The Charter School Performance Criteria (Criteria) are presented in the three guiding areas of charter school accountability defined in the current regulations, 603 CMR 1.00: faithfulness to charter, academic program success, and organizational viability.
There are ten (10) Criteria that define expected performance in the three guiding areas of charter school accountability: faithfulness to charter, academic program success, and organizational viability. The Department evaluates these criteria through the use of quantitative and/or qualitative data as well as affirmative evidence presented by the school, compiled over the course of the school's charter term. For more detailed information on the Criteria, select the Accountability tab to the left.
Criteria 2: Access and Equity is under the guiding area of faithfulness to charter in the Criteria. Criteria 2 defines the expectations for schools to ensure program access and equity for all students eligible to attend the school. The following links are a collection of laws and resources for schools to reference related to Criteria 2.
The Massachusetts Charter School Site Visit Protocol specifies that all charter schools will provide the Office of Charter Schools and School Redesign with copies of any special education program self-evaluations in preparation for full site visits.
A self-evaluation for either program should be a synthesis and analysis of different data points. Schools should not submit information that simply describes the special education programs. The program self-evaluation should include the following elements:
The following resources are highlights from the Special Education page on the Department of Elementary and Secondary Education (DESE) website. To view all DESE special education resources, visit Special Education page or contact the Special Education Planning & Policy department directly at (781) 338-3375 or firstname.lastname@example.org.
The Systems for Student Success (SfSS) is a blueprint for school improvement that focuses on system structures and supports across the district, school, and classroom to meet the academic and non-academic needs of all students. It was developed to help guide the establishment of a system that provides high-quality core educational experiences in a safe and supportive learning environment for all students and targeted interventions/supports for students who experience academic and/or behavioral difficulties and students who have already demonstrated mastery of the concept and skills being taught.
This site contains a guidebook, which includes tools for districts, schools, and educators that are aligned to the MA Educator Evaluation Framework, that promotes evidence-based best practices for inclusion following the principles of Universal Design for Learning, Positive Behavior Interventions and Supports, and Social and Emotional Learning.
DESE is working collaboratively with a cohort of Massachusetts districts (LEAP districts), collaboratives and agencies to assess why disproportionality in special education identification and/or placement is occurring for low-income students. This website disseminates its findings through tools, technical assistance, sustainable professional development, and other resources to support all Massachusetts districts.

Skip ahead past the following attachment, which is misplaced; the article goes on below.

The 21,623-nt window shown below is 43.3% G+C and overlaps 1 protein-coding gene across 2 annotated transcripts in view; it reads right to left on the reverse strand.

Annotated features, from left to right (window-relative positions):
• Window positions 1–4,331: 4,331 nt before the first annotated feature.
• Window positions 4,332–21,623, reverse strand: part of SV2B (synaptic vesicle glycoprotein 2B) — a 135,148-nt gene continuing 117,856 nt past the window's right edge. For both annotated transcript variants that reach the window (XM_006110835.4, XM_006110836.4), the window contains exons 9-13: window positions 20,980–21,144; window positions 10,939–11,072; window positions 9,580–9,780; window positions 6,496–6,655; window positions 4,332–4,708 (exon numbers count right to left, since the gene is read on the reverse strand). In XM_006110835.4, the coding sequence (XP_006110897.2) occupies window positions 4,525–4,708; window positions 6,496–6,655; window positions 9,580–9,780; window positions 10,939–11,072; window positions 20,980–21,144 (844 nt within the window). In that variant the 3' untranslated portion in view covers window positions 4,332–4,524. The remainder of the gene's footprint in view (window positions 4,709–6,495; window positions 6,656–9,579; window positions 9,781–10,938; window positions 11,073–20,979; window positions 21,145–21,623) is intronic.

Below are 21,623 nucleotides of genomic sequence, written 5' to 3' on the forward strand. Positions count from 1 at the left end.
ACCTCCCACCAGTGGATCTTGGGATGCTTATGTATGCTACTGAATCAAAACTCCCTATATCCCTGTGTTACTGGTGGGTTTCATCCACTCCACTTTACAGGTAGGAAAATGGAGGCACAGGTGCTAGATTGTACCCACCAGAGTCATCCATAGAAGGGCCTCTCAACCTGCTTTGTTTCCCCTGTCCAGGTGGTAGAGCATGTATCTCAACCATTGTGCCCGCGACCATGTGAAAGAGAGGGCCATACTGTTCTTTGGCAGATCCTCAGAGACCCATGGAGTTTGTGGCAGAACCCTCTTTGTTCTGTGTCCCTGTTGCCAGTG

This state-funded grant program creates new partnerships between high schools in public school districts and public colleges and universities for an inclusive concurrent enrollment program on campus for students with severe disabilities between the ages of 18 and 22.
The Office for Career/Vocational Technical Education governs vocational technical education programs in public school districts. This site includes resources, regulations, guidelines, programs, toolkits, and frameworks.
The U.S. Department of Education (USED) recently released three new sets of guidance to help the public understand how USED interprets and enforces federal civil rights laws protecting the rights of students with disabilities. The guidance includes:
In addition, USED also released a Know Your Rights document to provide parents a brief overview of the rights of public charter school students with disabilities and the legal obligations of charter schools under Section 504 and the IDEA.
Secondary Transition Services help young adults to live, work, participate in the community, and go on to further education or training as independently as possible when they leave high school. This site contains translated IEP and Transition Planning forms, notices, and translation glossary in 16 languages. This site also contains the updated Transition Planning Form for students with disabilities who are 14 years of age and over.
To ensure that parents have the information that school districts are required by law to provide, school districts must provide the Notice of Procedural Safeguards to them. This site has this document translated into nine languages and schools may need to obtain interpreters or prepare additional translated materials describing the procedural rights of parents and students under IDEA-2004.
Last Updated: May 19, 2020
Massachusetts Department of Elementary and Secondary Education
75 Pleasant Street, Malden, MA 02148-4906
Voice: (781) 338-3000
TTY: (800) 439-2370
Disclaimer: A reference in this website to any specific commercial products, processes, or services, or the use of any trade, firm, or corporation name is for the information and convenience of the public and does not constitute endorsement or recommendation by the Massachusetts Department of Elementary and Secondary Education.